The Air Force yesterday released revised guidelines on religious observance that say chaplains need not recite prayers incompatible with their beliefs, but that also encourage “non-denominational” or “inclusive” prayer in public situations.
The move won tepid praise from evangelicals, who see the move as progress but not close to a guarantee that they can pray “in Jesus’ name.”
Meanwhile, White House domestic policy adviser Claude Allen, a key aide who had sided with evangelicals on the issue, resigned abruptly Wednesday after five years with the Bush administration. His short letter to the president called it “the best decision for my family.”
In a Jan. 22 conversation with Rep. Walter B. Jones reported in The Washington Times, Mr. Allen promised the North Carolina Republican that President Bush would pressure Defense Secretary Donald H. Rumsfeld into allowing military chaplains to be more explicit about their faith.
According to a military source, Mr. Allen resigned to protest the White House’s refusal to lean on the Pentagon about the issue.
Mr. Jones, who led a petition drive by 74 members of Congress to allow chaplains to pray as they wish, called the guidelines “a step in the right direction,” but also said: “I think more progress can be made in assuring that Christian military chaplains can pray in the name of Jesus Christ and all military chaplains can pray according to their faith.”
The guidelines were the result of months of fine-tuning after complaints last spring about proselytizing by officers and cadets at the U.S. Air Force Academy in Colorado Springs.
Chaplains will not be required to participate in public prayers that are incompatible with their beliefs, according to the guidelines, but public prayer should not “imply government endorsement of religion.”
Specifically, the Air Force guidelines say, “non-denominational, inclusive prayer or a moment of silence may be appropriate for military ceremonies.”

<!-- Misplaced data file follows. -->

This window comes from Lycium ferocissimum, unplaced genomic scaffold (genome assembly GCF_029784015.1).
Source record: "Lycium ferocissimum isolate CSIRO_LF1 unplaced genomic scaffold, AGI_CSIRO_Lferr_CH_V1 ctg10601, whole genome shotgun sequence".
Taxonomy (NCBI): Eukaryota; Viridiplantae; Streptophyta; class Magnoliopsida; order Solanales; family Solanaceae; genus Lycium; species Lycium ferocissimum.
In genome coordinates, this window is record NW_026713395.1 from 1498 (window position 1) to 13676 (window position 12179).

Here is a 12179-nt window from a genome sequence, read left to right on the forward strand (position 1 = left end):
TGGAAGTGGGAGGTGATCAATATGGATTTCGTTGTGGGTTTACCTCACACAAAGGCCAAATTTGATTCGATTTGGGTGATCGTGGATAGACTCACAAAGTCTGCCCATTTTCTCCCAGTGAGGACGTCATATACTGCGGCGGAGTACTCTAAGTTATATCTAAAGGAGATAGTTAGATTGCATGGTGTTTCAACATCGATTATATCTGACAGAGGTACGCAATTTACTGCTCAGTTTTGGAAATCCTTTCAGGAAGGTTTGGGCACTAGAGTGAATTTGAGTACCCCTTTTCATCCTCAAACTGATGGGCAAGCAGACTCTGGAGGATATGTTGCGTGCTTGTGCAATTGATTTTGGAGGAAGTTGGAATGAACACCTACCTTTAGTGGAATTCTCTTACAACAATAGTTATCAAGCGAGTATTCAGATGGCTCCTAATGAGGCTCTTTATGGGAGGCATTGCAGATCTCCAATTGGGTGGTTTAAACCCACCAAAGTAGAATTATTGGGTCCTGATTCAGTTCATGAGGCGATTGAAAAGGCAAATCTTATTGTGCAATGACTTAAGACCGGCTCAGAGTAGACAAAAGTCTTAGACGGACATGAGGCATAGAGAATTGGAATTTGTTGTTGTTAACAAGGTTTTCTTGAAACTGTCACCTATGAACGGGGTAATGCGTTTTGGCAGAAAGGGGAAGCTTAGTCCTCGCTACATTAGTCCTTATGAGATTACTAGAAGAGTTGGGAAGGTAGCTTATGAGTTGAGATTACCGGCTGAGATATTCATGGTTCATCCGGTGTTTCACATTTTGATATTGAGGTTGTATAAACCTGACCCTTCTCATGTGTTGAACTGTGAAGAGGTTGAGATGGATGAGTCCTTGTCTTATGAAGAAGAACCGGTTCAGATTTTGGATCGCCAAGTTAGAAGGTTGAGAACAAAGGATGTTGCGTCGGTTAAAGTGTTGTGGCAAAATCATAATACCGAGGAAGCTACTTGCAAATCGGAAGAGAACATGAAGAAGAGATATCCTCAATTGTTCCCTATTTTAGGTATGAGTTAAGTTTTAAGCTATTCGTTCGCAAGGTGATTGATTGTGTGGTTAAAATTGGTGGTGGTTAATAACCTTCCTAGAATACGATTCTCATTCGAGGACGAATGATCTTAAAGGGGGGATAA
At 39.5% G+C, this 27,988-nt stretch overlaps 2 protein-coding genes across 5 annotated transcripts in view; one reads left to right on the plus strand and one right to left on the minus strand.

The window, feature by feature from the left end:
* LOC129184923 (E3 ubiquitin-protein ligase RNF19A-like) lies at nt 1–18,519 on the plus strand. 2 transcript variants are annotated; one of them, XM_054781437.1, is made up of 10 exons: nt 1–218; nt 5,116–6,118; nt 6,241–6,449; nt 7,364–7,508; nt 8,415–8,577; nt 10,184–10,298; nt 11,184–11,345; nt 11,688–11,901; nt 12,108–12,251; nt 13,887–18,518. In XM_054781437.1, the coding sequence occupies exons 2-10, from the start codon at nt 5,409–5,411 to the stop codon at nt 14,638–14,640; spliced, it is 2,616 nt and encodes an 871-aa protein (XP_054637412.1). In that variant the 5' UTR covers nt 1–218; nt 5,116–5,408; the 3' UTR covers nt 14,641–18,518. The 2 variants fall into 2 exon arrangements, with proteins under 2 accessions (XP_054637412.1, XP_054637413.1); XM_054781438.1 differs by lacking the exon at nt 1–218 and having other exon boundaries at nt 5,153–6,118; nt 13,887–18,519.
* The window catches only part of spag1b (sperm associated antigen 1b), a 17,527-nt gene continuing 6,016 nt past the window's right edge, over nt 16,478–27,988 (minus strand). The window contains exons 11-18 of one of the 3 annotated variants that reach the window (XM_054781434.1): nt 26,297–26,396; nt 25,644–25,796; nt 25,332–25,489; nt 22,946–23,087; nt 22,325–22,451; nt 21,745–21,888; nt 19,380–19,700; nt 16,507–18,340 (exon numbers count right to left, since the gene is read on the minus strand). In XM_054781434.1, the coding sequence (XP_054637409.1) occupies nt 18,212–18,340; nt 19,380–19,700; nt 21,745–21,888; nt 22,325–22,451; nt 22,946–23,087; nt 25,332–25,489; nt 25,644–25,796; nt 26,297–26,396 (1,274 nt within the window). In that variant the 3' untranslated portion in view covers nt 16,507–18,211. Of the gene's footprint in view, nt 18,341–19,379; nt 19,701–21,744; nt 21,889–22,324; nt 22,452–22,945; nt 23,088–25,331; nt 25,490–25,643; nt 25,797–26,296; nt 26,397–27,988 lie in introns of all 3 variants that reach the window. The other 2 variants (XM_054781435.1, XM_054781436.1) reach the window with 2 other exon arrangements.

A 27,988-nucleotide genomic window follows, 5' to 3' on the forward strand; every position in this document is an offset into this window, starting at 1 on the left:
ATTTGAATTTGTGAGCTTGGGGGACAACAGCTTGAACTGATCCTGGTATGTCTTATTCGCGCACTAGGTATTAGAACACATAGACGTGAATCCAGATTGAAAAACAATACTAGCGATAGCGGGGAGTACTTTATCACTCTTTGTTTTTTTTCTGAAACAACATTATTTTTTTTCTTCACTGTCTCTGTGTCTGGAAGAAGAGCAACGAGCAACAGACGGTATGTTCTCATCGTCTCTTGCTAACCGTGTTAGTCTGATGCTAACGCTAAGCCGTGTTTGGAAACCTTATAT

Rabbi Arnold Resnicoff, a former naval chaplain who helped draft the revised guidelines, told Jewish Week that the bottom line is that chaplains cannot pray in Jesus’ name at official ceremonies.
“We are trying to balance the rights of people in the military with the rights of that uniform and the responsibilities that go with it,” he said.
“There’s nothing subtle about what Resnicoff has done here,” said Lt. Gordon Klingenschmitt, a Navy chaplain who went on a hunger strike in front of the White House during the Christmas season to push for similar changes in Navy policy.
“There is no substantive change” he said. “The word ‘nondenominational’ is absolutely unacceptable. They are regulating the content of the prayers when they say that word. What they really mean is: ‘no Jesus.’”
The document seems to allow some proselytizing by chaplains. Although superiors must be “sensitive” to whether their beliefs may appear to be official policy, they still “enjoy the same free exercise rights as all other airmen,” it says.
Evangelical Protestants, who have grown increasingly numerous among the several thousand active-duty chaplains, wanted far more.
“Initially, I thought the statement was a step in the right direction,” said the Rev. Billy Baugham of the Greenville, S.C.-based International Conference of Evangelical Chaplain Endorsers. “But there’s a ways to go. We are not totally satisfied [the statement] does not eradicate restrictions on free speech. As I read it, I do not see praying in Jesus’ name is guaranteed.”
But Focus on the Family applauded the document.
“We hope these guidelines will bring an end to the frontal assault on the Air Force by secularists who would make the military a wasteland of relativism, where robust discussion of faith is impossible,” spokesman Tom Minnery said.